On the other hand, you might have a Maserati specialist in mind and want to oversee the restoration for yourself. Many Maserati enthusiasts, who can afford it, choose this route. That way, they know EXACTLY what work has been done, and more important, HOW WELL that work has been carried out!
In which case, for a car that is in VERY POOR condition, but with no parts missing, it could cost you, depending on how many parts need replacing; up to £15K plus for a total engine rebuild; £3K on the braking system; £4K on the suspension; up to £20K plus for the bodywork, not all panels are off-the-shelf and might need to be fabricated; £5K plus for a total bare metal respray; and then there's the interior! If you buy a car with parts missing, those parts might prove difficult, if not impossible, to find.
Why have I quoted £15K-plus for a total engine rebuild? Simple, when any reputable Maserati workshop strips an engine, they will advise you on any parts that are worn or faulty and need replacing. They will quite rightly explain that as the engine has already been stripped down, it makes perfect and economic sense in the long run, to replace all the worn or faulty parts. This is the correct procedure. A workshop cannot be expected to give a guarantee for a job that is only half done.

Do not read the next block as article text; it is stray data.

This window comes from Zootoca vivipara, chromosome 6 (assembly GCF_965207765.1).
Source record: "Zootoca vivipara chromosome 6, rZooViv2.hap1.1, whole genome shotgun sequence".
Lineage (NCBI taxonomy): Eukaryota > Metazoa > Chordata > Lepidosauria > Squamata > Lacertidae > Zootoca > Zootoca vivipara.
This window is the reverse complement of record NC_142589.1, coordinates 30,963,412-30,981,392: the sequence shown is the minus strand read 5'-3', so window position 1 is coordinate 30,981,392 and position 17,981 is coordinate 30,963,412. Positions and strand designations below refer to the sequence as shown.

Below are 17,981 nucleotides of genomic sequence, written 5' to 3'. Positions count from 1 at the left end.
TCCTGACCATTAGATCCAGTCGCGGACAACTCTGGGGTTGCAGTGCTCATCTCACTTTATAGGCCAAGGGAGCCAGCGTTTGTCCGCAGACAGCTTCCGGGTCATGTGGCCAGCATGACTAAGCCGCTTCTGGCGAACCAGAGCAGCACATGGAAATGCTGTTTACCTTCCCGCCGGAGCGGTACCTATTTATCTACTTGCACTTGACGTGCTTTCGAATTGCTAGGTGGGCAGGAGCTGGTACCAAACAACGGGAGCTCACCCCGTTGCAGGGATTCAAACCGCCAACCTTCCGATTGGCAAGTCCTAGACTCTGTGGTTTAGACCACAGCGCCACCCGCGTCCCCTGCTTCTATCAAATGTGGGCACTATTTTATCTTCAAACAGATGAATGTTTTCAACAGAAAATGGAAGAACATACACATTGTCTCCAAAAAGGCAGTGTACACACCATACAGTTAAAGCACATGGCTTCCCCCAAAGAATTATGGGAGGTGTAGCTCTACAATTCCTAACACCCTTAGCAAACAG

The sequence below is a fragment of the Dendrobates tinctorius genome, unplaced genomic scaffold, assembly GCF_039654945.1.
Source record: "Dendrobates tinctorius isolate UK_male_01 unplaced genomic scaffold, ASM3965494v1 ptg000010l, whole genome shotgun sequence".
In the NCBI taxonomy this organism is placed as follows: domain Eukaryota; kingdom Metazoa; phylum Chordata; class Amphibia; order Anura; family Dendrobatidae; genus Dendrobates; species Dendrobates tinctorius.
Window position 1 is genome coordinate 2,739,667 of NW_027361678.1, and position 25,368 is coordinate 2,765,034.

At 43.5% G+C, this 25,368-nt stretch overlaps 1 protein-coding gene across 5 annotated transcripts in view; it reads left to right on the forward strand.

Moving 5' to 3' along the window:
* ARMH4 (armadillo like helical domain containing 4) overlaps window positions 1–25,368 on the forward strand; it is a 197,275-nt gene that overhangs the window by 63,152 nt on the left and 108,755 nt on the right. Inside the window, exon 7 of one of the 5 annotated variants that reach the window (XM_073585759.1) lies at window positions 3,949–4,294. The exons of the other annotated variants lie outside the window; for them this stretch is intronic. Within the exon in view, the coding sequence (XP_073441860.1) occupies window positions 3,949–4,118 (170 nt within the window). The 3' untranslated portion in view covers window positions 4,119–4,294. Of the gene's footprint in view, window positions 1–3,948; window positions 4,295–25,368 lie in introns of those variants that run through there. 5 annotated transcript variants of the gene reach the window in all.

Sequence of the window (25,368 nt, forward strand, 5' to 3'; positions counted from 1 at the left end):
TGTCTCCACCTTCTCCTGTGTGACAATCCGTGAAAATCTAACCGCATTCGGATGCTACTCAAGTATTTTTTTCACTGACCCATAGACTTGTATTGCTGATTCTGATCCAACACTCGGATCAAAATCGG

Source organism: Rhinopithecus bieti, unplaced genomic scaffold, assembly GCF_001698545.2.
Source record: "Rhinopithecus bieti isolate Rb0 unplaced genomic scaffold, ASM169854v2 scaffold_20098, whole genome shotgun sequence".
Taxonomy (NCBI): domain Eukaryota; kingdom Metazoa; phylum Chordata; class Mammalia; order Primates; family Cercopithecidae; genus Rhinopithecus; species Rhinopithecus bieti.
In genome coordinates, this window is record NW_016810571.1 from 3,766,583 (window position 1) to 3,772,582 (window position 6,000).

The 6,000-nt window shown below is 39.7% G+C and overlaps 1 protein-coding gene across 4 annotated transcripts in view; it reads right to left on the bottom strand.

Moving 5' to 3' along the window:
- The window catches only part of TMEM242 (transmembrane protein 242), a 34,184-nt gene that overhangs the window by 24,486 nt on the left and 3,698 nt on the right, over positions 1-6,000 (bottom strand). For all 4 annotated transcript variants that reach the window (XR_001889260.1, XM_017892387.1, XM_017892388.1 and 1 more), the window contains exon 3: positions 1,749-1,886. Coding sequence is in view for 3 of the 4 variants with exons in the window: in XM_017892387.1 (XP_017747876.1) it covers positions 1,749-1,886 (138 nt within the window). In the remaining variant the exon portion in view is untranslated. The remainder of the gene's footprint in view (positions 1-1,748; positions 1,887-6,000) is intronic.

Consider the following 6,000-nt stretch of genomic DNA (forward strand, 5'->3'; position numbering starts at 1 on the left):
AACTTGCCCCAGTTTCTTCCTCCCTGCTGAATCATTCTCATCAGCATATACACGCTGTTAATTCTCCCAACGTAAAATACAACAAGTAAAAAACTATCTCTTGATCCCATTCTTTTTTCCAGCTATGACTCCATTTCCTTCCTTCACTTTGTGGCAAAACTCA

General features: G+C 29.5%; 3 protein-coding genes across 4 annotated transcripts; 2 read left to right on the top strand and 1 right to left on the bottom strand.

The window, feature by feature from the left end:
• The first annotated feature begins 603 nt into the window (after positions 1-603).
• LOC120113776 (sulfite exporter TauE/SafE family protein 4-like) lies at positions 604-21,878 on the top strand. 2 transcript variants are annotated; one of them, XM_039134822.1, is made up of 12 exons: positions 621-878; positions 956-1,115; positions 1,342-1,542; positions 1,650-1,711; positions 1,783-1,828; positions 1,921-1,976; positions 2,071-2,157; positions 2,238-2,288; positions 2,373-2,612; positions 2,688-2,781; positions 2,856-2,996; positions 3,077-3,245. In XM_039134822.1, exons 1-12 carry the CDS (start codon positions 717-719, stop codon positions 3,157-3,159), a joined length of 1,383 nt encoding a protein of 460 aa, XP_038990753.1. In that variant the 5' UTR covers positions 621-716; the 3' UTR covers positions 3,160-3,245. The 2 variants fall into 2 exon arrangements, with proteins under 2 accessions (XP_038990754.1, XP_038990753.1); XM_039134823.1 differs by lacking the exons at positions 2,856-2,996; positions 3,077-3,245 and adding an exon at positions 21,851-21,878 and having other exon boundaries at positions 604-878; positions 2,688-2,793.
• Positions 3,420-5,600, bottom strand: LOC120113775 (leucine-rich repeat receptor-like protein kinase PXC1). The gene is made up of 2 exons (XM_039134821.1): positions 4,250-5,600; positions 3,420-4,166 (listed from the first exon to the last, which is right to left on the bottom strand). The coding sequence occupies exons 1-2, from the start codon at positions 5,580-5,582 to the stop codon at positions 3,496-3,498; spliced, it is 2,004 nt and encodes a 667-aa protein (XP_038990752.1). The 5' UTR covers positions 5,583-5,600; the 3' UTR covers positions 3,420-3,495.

Joining the Maserati Club would be an excellent start, and it only costs £50 a year. For that, not only will you receive three magazines and six newsletters a year, but you will also have the opportunity of meeting up with many knowledgeable and enthusiastic owners. You can find further details for membership at www.maseraticlub.co.uk.
Getting an expert like Bill McGrath Limited to check out the car prior to making any purchase is an excellent idea and in the
long run the cost of such a report will pay for itself.
In your previous email, you mention £20K for a Ghibli SS. You won't find a decent one at that price! A decent Ghibli will set you back a minimum of £35K and there's no guarantee that you won't have to spend money on it! You will often see a classic Maserati described as being in a "well maintained condition", this is no guarantee, and a "once over" by an expert can save
you a small fortune! (see email from Jules describing his painful experience with a classic car dealer in Northern Italy).